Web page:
How does it work?
In comparison to a conventional x-ray, which uses a fixed x-ray tube, a CT scanner uses a motorised x-ray source that shoots x-rays as it rotates around the body. Special detectors are located directly opposite the x-ray source and each time the x-ray source completes one full rotation, a computer then produces a 2D image or a ‘slice’ of the patient. In a 16-slice scanner there are 16 detectors and thus each revolution actually acquires 16 slices simultaneously.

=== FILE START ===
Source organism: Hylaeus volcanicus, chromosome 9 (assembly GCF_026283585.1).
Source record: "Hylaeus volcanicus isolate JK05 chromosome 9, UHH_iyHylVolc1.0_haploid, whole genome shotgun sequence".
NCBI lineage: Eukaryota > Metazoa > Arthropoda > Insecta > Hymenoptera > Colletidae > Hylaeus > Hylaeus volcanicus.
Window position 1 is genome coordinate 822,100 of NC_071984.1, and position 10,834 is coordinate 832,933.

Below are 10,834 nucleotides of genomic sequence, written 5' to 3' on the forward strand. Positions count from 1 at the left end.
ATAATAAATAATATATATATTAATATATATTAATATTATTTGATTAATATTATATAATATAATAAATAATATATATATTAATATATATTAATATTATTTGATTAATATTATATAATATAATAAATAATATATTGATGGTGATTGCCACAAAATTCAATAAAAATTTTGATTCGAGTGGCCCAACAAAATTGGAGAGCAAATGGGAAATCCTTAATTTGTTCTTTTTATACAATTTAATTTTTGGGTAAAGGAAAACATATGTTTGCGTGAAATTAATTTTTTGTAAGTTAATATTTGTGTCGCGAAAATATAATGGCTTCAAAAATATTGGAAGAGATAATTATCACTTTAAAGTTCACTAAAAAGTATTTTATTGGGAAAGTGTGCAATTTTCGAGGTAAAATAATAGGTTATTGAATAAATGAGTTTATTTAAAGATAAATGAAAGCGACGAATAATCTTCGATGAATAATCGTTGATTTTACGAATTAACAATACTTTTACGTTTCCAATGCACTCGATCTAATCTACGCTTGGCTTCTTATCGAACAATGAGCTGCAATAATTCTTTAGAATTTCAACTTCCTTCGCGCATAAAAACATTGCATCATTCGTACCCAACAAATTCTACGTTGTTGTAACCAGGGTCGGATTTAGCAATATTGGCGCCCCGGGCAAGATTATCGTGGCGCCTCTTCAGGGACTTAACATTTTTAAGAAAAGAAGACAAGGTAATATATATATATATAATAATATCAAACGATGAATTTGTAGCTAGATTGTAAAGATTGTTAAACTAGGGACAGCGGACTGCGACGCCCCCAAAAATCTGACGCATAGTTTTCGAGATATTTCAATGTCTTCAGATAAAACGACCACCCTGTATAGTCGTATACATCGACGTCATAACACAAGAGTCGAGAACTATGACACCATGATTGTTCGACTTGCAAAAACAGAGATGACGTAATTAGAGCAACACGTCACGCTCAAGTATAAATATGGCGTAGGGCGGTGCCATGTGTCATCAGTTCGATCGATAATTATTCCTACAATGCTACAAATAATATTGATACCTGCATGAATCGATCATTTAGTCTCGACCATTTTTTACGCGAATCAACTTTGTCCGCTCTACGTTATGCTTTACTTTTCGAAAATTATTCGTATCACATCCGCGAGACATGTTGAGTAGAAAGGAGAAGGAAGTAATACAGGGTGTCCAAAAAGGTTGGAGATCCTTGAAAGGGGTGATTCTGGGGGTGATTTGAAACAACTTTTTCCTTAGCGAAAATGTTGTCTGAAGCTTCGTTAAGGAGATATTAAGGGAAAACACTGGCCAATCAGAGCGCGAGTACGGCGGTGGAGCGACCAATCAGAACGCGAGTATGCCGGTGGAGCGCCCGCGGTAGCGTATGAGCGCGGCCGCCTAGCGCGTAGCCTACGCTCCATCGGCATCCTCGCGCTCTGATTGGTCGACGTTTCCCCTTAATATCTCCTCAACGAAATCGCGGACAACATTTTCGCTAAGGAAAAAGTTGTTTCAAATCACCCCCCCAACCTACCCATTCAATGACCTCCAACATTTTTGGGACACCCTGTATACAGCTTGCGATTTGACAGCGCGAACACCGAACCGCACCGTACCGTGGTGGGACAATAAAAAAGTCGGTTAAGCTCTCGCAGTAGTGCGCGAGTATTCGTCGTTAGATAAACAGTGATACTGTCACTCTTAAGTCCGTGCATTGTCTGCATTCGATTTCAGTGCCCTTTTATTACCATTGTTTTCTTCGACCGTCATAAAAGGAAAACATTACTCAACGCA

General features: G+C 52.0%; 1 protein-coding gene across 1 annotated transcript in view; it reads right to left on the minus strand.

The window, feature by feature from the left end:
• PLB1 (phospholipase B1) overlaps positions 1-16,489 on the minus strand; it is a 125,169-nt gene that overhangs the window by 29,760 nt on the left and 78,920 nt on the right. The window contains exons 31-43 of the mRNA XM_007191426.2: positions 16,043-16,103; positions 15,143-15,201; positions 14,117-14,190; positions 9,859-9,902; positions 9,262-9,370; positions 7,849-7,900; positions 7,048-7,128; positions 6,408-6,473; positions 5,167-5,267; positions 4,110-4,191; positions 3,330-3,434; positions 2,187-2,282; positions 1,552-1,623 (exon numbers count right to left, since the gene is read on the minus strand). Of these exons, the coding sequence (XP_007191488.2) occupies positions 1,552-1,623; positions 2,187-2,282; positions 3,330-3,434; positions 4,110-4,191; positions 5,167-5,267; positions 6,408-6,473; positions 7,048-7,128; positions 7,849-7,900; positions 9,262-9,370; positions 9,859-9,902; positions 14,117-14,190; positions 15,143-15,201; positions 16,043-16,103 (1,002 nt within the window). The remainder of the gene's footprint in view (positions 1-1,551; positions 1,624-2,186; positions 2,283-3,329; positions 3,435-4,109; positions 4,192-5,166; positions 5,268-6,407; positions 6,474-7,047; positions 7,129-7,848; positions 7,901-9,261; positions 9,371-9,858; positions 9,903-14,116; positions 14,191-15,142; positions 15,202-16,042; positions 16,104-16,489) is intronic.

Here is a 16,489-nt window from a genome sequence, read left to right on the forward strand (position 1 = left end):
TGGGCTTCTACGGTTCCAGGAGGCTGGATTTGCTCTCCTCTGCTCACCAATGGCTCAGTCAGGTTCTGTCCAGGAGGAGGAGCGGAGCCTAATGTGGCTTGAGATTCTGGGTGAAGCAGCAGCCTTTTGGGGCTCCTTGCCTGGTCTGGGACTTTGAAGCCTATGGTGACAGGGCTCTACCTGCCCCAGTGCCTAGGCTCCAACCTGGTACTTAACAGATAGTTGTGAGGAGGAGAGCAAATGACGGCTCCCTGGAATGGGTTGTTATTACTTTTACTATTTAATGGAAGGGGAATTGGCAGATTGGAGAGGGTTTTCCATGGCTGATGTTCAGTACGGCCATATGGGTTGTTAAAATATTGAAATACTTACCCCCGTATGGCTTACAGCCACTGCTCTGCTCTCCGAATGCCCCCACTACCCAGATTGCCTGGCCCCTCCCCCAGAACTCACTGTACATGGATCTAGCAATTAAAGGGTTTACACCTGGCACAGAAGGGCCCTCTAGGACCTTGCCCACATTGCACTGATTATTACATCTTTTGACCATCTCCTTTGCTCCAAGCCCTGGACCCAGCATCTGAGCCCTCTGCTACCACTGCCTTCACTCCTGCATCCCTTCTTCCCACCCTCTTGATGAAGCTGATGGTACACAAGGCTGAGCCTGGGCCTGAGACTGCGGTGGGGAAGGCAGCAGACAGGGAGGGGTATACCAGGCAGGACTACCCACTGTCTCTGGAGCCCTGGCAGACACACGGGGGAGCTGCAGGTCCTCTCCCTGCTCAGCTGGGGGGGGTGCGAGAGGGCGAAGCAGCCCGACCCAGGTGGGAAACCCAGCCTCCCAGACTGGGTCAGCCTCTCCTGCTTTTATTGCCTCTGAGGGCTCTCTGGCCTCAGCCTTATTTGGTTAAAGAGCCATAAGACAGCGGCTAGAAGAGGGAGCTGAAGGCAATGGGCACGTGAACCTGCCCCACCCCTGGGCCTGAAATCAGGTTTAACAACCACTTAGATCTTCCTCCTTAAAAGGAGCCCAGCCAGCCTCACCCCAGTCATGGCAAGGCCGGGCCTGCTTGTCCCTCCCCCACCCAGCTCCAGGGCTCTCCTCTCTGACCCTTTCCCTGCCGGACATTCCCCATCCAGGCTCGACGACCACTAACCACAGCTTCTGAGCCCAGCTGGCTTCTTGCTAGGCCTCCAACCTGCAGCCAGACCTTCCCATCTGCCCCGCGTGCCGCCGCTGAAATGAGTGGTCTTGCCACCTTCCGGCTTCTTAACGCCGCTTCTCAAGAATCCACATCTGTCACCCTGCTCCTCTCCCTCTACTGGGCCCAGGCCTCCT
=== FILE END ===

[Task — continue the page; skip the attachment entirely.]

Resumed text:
When a full slice is completed, the image is stored, the motorised bed moved forward incrementally, and the process is repeated to produce another image slice. This process continues until the desired number of slices is collected. A full body CT can be acquired in less than one minute in most patients.